There are little notes to take for Kurosawa fans, little things that will give many a grin and even a laugh at what pops up: the classic "wipes" as means of scene transitions; the usage of slow-motion during an action/fight sequence, in this case at the end of a fight as the opponent conks out and the flag (this part in slow-motion) falls to the ground; Takashi Shimura, who appeared in more Kurosawa films than Mifune, as one of Sugata's opponents, who's a tough cookie but a fair fight who at the end gives Sugata praise as a great fighter; symbolism in usage of the sky, flowers, and other Earthly means as a way to communicate the environment of a scene, and a specific nature about it, as much as the characters in it. All the same, this is not to say that Sanshiro Sugata is exactly a masterwork right off the bat for the 32 year old filmmaker; the use of certain symbols, like when Sugata is in the mucky pond trying to have his own form of penance and snaps out of it once seeing a flower right in front of his face, isn't really as effective as intended and comes off as more of a cliché than anything else. The subplot with Sugata and the daughter is undercooked as romance, even as brief as it is. And the fact that the film now stands as missing 17 minutes is a hindrance; one has to comment on what remains as opposed to what could have been a complete work from Kurosawa (not as detrimental as the Idiot, but still bothersome all the same as in the title-card transitions).
But as an act of passionate action film-making, it stands its ground some 60+ years later in containing some intense scenes involving Sugata's training (I liked seeing Sugata coming face to face with a man who wants to challenge his boss, and dressed in more Western garb than anyone else in the film), and more specifically the actual fight scenes. While its a given that Kurosawa is a pro at getting down stubborn men- and professional traditionalist men for that matter- getting down and dirty and violent, it's impressive in hindsight from the rest of his career that he could add tension just by tilting the camera up during the street-fight, or in staying on the faces of the fighters, and numerous reaction shots, during the fights in the arena area. The Shimura fight especially has an aura of being as thrilling as a modern fight sequence, with aforementioned humanity coming through with every pummel and thrust and toss-up of one character over another. This all leads up to the climax, which is not only a highlight of the film but a highlight in the history of classic Japanese action sequences, as we see Kurosawa already relying on the sky, the grass pushed and pulled by wind, and the compassion of the others around the two opponents (the old man and the girl) as a fight to the death, seen mostly out of sight through the grass, proceeds intensely more due to the intent and emotion of the characters than traditional stunts and fast-pace editing.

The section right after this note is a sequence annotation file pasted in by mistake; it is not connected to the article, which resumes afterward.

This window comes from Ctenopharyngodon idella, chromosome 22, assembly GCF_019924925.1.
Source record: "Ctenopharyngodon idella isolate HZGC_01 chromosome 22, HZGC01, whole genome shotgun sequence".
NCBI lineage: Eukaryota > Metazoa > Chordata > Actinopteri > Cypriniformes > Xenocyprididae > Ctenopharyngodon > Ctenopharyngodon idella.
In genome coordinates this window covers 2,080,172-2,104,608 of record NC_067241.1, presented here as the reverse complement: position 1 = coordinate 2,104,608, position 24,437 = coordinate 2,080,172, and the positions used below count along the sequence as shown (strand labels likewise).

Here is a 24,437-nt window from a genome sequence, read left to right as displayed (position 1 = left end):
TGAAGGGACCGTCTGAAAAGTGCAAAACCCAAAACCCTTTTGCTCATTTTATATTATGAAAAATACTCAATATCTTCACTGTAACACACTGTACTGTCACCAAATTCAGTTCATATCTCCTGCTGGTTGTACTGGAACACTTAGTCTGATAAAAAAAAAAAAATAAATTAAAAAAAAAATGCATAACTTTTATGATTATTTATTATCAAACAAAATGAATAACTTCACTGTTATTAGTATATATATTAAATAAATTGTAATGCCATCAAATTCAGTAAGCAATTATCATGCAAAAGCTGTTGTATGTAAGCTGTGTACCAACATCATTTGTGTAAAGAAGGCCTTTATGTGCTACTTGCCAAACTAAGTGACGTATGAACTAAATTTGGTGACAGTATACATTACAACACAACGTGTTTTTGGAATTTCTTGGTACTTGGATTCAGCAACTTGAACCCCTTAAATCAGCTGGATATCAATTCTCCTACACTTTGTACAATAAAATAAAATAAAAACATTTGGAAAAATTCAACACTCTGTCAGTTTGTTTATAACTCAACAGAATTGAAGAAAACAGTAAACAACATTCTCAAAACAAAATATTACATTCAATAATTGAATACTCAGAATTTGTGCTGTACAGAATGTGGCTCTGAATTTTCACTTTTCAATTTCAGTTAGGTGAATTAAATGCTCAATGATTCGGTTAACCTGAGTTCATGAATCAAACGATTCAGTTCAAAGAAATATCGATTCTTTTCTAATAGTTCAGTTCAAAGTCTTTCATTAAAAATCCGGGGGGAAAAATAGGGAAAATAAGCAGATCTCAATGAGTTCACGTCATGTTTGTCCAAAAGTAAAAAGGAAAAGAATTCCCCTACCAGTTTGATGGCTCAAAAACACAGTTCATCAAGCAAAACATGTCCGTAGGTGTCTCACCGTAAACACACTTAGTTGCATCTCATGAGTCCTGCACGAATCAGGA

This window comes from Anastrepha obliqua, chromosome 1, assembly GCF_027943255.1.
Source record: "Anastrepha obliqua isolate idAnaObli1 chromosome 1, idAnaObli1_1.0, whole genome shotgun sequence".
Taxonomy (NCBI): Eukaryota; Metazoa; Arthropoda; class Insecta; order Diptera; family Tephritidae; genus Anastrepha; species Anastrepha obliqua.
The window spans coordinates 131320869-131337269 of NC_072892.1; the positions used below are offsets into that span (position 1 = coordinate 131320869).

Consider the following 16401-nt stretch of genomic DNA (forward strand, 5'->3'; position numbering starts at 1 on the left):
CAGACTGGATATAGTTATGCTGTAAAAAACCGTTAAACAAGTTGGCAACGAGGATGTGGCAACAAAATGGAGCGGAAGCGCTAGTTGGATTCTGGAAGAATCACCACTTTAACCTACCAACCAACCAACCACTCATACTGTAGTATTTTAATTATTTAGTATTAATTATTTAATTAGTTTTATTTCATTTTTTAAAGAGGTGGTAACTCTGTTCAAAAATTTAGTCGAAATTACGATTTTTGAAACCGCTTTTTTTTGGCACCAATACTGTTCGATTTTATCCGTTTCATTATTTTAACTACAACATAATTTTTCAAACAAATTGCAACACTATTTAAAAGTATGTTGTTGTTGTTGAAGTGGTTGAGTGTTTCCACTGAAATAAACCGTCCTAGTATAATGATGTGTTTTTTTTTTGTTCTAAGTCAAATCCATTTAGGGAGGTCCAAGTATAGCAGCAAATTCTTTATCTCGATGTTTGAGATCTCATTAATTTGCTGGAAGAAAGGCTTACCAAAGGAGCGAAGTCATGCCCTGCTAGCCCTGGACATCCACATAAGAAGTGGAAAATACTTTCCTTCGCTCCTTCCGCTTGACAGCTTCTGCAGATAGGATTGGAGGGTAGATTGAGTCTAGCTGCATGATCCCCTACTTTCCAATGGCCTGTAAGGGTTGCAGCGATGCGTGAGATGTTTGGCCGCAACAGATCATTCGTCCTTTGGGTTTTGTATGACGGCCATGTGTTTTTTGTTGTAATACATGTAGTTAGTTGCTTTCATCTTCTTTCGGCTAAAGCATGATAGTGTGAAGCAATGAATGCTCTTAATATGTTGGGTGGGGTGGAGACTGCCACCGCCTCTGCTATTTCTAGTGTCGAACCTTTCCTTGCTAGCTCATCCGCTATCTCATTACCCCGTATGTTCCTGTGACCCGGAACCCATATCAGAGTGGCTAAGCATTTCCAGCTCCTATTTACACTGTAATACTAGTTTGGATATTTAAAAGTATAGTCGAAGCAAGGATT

Sanshiro Sugata is a worthy production in the cinematic cannon of Kurosawa, acting as a very good stand-alone effort for genre fans while speaking to his practically intuitive cinematic strengths at controlling the pace of a scene and meaning via certain visual cues and enjoyable performances garnered by the pro actors. It does show some of its age, and along with the cuts made in the only version available today (in a print, by the way, that is rather horrid considering who the director is) it had to face some given restrictions due to Japan's censorship laws, but it's also a cunning display of a debut showcasing the talents of a confident director in a film that was meant to be seen by a mass audience, if only for diversion during the war.